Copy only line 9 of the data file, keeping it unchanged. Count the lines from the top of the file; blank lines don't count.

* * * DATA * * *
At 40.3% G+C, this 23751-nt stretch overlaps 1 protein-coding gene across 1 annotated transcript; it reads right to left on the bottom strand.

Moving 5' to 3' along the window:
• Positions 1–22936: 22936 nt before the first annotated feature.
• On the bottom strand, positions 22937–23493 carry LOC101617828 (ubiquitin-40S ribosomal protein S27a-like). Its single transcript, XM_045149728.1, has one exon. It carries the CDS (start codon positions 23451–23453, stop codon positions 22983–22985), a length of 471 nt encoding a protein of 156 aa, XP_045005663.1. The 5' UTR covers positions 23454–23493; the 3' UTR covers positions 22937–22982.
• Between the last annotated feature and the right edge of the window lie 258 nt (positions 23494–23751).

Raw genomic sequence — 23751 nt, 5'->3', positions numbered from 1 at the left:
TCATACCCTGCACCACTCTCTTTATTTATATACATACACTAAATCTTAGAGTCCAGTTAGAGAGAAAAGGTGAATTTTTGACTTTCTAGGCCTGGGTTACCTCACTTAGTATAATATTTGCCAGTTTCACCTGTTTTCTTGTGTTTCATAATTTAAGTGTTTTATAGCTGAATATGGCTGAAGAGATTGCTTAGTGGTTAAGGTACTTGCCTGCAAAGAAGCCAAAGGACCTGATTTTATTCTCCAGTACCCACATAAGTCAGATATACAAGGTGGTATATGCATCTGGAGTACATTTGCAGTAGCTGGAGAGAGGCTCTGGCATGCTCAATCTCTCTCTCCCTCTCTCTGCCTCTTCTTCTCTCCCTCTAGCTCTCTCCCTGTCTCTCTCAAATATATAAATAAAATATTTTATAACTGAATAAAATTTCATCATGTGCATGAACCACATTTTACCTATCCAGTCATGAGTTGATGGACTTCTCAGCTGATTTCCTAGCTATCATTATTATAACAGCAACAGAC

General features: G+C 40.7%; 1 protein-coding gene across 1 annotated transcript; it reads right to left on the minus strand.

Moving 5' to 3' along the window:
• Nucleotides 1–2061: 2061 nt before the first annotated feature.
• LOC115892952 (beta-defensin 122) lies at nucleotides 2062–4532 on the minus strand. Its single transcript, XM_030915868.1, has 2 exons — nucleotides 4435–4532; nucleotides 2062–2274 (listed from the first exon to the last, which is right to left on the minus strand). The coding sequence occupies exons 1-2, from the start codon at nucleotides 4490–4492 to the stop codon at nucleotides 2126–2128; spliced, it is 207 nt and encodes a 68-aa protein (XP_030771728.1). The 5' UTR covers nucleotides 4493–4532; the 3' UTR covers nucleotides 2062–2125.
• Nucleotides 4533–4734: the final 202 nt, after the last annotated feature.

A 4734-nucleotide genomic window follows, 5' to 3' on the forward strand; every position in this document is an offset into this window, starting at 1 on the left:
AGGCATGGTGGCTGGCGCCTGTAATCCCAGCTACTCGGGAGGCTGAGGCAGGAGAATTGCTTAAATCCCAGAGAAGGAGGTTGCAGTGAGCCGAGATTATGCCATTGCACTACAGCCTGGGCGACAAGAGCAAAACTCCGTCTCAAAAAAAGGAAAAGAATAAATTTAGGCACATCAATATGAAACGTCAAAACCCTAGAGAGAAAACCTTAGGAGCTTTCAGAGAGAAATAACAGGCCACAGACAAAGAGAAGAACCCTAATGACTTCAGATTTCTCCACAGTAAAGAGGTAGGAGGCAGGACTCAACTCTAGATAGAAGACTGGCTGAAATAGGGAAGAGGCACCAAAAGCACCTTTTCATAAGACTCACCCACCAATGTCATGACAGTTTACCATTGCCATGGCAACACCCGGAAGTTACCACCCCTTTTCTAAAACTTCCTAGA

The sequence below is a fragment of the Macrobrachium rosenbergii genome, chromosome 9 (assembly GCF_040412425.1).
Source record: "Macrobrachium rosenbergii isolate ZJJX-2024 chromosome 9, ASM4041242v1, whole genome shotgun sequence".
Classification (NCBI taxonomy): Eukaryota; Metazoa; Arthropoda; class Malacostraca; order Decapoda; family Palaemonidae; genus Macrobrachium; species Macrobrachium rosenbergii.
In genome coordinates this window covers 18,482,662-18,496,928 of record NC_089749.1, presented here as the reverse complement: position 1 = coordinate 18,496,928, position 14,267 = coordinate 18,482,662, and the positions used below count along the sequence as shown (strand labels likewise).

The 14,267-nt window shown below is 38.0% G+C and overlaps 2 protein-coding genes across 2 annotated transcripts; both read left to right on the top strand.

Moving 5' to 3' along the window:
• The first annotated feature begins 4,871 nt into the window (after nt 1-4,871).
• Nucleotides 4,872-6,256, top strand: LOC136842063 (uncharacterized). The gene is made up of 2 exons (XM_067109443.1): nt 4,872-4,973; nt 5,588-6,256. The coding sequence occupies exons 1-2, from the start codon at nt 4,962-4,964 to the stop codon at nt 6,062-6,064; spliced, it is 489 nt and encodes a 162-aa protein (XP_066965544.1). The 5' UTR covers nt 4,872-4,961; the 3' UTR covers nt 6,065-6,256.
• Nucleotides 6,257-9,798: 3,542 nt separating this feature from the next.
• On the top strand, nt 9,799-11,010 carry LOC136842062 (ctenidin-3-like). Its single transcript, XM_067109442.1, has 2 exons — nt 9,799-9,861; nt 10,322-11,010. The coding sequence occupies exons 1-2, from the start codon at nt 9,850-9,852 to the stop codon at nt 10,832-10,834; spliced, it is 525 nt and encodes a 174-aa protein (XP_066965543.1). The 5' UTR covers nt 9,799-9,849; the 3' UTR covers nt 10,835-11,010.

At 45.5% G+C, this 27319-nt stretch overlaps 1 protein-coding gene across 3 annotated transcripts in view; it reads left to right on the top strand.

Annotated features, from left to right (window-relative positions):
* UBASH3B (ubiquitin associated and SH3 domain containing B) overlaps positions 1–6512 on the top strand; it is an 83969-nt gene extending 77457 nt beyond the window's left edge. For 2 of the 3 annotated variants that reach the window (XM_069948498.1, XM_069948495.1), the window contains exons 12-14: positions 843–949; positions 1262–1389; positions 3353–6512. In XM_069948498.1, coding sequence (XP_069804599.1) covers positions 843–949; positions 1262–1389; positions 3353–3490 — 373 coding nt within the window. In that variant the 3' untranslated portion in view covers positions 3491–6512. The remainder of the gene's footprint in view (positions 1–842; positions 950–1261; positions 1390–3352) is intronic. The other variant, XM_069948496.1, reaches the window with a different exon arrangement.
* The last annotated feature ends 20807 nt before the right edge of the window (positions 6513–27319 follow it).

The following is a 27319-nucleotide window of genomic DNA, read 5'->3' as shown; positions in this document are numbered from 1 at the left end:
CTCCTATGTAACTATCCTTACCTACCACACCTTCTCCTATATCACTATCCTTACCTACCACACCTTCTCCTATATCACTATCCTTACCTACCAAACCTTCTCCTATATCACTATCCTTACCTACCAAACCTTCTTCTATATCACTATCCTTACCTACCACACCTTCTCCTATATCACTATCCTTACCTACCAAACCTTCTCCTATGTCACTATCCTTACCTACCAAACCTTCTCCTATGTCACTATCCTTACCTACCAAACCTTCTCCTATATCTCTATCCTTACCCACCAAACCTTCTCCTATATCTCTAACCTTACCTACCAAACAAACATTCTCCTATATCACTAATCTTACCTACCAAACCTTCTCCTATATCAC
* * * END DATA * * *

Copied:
Moving 5' to 3' along the window: